The recent success of the video series entitled Jozi Shore has been the buzz of social media for some weeks. However, the question remains of how these videos adequately or inadequately represent cultural stereotypes in South Africa, and how irony functions to mask the truth.
Any South African present on social media in past weeks would have been hard pressed to avoid the sudden success of the viral video series entitled Jozi Shore. Originating as a once-off “webisode” the first video saw a sharp rise in views upon release, energising the creators to produce a second instalment with views to making a full series.
The video itself is the brain child of notorious University of Cape Town funny man Anton Taylor and partner, Dean Shamley. Renowned for his antics at UCT, Taylor’s latest project aims its sights at what he terms the “boet” mentality, an overly masculine stereotype which, according to the videos, is most common in the city of Johannesburg. The video features Taylor and a cast of his friends parodying the stereotype in a number of amusing ways, often in contrast to the lead character’s Capetonian cousin classified by Taylor and co as more of a “hipster”. Empty signifiers notwithstanding, the video espouses, mostly ironically, such stereotypical behaviours as steroid and supplement use, excessive muscle enhancement, reckless driving and heavy drinking and swearing, much to the amusement of viewers as evidenced by the comments on the YouTube page.
While the video undoubtedly provides a good laugh at the expense of others (so perhaps, a not so good laugh), there lurks beneath the deliberate vulgarity a disconcerting truth about the nature of its humour. The overt irony upon which the joke relies serves a very particular function. By employing a kind of ironic distance, the actors enable their participation in the very behaviours they intend to satirise. That is, while “performing”, for example, a heavily inflected Jo’burg accent, the actors themselves are allowed to inhabit the stereotype which they intend to deride, becoming complicit in the maintenance of said stereotype. Far from simply mocking people from Jo’burg, the video in fact creates a space for others to become like the people they make fun of, without the supposed guilt it would ordinarily entail. The actors, it would seem to me, actually quite enjoy being the typical “boet” and far from simply mocking the stereotype, find themselves all too comfortable within it. As further justification of the insult, Shamley himself is quick to note his own geographical origins in an interview on the television show “Expresso”, stating candidly that he in fact hails from Jo’burg and has, by implication, intimate knowledge of its people. This, it would seem, vindicates his participation in the video’s production.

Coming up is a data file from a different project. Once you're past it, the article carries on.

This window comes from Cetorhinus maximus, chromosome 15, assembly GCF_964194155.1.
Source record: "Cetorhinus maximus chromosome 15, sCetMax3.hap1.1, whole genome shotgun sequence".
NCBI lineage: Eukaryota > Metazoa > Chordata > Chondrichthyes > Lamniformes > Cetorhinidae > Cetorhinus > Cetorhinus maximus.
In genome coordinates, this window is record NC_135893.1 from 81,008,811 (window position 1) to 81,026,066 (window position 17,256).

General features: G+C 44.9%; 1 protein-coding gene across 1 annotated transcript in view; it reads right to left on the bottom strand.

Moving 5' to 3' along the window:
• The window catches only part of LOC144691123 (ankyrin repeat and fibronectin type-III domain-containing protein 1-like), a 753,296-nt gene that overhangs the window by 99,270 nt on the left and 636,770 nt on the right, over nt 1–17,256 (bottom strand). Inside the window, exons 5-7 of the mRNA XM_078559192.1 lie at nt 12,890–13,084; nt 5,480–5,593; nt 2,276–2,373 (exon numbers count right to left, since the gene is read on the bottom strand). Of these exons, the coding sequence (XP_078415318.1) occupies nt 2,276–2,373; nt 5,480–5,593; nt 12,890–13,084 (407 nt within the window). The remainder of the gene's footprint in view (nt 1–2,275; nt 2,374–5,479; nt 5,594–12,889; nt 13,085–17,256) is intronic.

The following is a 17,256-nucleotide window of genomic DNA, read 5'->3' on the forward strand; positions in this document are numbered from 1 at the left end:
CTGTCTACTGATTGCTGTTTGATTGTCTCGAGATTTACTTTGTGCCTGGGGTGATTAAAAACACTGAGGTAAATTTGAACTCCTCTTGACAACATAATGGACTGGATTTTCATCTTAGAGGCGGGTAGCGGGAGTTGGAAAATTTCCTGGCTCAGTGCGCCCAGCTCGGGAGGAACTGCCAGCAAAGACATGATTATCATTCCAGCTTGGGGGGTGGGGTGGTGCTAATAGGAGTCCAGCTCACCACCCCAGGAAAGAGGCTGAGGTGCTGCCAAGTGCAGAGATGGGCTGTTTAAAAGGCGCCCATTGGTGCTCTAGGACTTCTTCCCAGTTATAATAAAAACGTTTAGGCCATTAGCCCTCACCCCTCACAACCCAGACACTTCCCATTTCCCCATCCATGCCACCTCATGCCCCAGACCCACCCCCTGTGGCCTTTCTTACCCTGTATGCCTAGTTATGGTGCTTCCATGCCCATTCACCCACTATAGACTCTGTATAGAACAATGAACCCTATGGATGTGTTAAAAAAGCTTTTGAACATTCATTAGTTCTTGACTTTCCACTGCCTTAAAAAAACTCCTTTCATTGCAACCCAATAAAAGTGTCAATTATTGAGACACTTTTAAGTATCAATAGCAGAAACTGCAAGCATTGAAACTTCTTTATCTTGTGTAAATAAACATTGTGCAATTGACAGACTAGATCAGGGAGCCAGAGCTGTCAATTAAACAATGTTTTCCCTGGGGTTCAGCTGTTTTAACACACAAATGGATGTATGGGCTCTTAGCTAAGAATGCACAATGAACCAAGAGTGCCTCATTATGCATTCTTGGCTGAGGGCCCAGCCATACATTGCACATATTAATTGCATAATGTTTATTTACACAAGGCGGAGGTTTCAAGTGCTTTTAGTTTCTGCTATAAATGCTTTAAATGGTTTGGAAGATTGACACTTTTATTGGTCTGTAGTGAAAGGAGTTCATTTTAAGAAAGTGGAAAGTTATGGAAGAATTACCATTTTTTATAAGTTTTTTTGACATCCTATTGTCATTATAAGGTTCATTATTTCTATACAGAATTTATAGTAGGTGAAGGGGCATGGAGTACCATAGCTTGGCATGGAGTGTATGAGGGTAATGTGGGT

Now, it is not necessarily to say that the videos should be derided for their unfair representations of one or other stereotype – after all, what material would comedy have access to if it were not free to make fun of whatever it may choose. Rather, it is important that we as South African viewers consider carefully the ways in which such a web series may come to represent our culture or cultures. What is the video really saying? Sure, it’s good that we can laugh at each other, this is nothing new. But do we really wish to encourage the employment of ironic distance as a scapegoat for reinforcing possible shortcomings in our society? Do videos like Taylor’s give South Africans an excuse to act in irresponsible ways by claiming that they’re just “doing it as a joke” or simply mimicking the Jozi Shore cast?
While providing for many a welcome bit of comic relief, comments on the YouTube page as well as tweets directed at Taylor have demonstrated that not everyone is happy about the videos. Those at whose expense the joke functions seem less enthused about its content and this has further fuelled the divisive nature of the relationship between people from Cape Town and people from Johannesburg – and do we really need to create more division in our already divided country? If correctly interpreted the videos may serve to bring people together in a common sense of shortcoming. However, it seems it has had exactly the opposite effect. We can’t be sure of the production team’s motives, but it is difficult to see at times how much of a positive effect the videos are having.
Jozi Shore has been quite successful and may continue to be with the arrival of its second and third instalments. The real question remains however: Is this how we feel we should be representing ourselves? I would say, absolutely not.